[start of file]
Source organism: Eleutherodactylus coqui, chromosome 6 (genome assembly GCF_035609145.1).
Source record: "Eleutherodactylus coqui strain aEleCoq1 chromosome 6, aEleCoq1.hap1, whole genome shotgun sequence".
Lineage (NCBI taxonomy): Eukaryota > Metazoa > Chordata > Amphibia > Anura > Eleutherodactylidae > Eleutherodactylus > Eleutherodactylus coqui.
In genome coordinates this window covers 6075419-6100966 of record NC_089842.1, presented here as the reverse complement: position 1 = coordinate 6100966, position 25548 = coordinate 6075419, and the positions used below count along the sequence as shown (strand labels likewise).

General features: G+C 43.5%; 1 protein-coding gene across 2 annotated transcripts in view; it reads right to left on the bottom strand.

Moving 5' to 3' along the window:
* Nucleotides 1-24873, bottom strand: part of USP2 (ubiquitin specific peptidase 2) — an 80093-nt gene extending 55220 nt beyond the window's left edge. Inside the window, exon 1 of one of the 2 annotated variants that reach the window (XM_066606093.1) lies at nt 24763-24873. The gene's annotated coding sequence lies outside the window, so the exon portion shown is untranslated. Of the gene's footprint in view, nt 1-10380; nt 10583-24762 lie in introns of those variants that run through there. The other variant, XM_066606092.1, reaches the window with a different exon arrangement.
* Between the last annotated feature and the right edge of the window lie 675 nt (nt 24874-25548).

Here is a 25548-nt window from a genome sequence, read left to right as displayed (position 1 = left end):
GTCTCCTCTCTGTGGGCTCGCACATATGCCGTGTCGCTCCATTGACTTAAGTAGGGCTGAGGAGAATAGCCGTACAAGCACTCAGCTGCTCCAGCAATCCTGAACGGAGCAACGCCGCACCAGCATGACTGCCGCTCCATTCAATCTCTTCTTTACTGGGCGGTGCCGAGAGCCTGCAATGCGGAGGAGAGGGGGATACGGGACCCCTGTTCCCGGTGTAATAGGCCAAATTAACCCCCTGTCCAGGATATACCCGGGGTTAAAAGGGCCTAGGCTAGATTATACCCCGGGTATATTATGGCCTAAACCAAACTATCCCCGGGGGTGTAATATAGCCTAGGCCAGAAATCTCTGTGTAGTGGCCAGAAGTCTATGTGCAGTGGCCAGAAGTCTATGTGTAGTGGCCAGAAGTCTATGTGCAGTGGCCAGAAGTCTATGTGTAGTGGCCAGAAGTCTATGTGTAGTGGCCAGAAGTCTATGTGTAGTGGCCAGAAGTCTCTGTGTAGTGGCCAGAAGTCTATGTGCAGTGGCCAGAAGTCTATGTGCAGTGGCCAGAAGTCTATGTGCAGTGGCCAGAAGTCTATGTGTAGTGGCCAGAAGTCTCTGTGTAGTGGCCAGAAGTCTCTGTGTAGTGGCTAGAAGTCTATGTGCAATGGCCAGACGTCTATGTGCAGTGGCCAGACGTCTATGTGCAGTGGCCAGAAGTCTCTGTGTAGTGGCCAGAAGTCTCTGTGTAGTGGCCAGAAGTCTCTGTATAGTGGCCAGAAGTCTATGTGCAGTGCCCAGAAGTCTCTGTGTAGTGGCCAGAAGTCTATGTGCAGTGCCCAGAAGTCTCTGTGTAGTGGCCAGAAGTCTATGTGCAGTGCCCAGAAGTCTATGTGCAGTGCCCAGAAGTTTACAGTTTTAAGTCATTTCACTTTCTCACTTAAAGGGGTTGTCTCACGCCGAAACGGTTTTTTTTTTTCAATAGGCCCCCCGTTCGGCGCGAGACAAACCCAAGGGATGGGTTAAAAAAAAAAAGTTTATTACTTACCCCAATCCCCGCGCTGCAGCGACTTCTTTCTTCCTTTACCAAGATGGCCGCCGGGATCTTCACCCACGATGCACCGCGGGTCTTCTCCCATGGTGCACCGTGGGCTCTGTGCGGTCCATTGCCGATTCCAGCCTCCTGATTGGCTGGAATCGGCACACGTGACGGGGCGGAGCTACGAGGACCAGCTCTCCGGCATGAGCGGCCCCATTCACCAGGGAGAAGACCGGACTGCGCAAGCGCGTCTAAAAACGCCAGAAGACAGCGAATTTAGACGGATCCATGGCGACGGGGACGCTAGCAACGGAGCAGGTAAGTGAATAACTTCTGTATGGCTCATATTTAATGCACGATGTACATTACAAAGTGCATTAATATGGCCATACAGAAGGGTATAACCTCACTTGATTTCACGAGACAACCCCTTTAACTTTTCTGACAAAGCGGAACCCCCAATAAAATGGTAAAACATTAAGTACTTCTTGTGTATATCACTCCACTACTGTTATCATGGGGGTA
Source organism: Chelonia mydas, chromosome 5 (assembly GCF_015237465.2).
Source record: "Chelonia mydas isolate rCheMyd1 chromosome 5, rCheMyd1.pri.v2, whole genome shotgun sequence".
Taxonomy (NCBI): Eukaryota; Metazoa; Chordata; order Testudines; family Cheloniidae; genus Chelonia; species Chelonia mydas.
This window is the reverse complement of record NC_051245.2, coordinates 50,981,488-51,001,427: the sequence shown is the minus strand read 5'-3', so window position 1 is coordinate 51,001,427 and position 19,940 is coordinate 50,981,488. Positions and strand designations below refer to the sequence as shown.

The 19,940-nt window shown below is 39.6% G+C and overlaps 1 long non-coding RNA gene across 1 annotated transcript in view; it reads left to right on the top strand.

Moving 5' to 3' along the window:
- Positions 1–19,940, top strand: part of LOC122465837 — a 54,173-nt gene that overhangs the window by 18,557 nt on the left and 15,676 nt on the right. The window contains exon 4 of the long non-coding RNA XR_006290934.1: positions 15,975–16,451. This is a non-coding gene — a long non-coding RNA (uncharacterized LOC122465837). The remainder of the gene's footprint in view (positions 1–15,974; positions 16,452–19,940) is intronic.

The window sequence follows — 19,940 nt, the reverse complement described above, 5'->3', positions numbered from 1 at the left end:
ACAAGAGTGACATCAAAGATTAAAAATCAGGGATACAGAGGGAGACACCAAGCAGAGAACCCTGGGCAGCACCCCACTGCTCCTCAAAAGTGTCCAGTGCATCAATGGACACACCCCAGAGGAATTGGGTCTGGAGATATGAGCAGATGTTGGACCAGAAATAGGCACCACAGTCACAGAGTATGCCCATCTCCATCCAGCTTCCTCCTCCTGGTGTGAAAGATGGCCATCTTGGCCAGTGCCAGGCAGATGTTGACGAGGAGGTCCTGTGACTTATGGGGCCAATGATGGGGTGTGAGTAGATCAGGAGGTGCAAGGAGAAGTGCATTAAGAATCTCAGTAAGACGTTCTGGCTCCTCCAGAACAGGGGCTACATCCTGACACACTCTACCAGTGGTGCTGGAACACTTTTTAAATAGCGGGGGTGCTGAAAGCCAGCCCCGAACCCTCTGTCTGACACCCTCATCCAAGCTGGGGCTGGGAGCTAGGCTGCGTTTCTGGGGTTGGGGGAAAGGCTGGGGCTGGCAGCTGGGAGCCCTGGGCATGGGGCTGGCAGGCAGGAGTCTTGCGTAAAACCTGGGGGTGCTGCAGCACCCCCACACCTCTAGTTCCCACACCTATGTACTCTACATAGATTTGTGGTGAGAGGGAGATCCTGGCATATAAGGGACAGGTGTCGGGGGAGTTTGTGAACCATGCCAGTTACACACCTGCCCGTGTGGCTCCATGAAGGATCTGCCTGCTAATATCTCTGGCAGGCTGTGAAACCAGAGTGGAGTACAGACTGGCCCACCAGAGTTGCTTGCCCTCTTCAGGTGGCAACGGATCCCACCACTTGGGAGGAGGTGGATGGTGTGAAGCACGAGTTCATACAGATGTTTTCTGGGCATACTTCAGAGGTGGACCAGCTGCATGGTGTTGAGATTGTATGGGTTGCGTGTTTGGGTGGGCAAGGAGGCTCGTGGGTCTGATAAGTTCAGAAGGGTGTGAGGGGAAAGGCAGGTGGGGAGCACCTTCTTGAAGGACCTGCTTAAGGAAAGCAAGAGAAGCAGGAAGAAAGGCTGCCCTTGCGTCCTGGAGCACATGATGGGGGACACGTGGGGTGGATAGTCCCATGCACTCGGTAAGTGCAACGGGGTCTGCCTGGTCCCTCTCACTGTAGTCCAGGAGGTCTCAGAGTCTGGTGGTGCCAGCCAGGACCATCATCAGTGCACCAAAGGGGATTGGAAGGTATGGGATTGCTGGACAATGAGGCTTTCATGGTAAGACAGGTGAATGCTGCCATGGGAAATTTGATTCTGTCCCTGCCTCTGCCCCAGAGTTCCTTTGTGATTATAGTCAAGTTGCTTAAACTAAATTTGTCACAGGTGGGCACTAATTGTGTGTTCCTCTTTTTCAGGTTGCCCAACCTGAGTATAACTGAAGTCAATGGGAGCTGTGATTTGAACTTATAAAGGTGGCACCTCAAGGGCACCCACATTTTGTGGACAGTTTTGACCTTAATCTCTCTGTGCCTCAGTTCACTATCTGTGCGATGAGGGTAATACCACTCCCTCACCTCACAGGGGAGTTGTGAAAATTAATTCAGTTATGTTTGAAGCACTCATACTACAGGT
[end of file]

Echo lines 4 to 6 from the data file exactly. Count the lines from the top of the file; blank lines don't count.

In genome coordinates this window covers 6075419-6100966 of record NC_089842.1, presented here as the reverse complement: position 1 = coordinate 6100966, position 25548 = coordinate 6075419, and the positions used below count along the sequence as shown (strand labels likewise).

General features: G+C 43.5%; 1 protein-coding gene across 2 annotated transcripts in view; it reads right to left on the bottom strand.

Moving 5' to 3' along the window: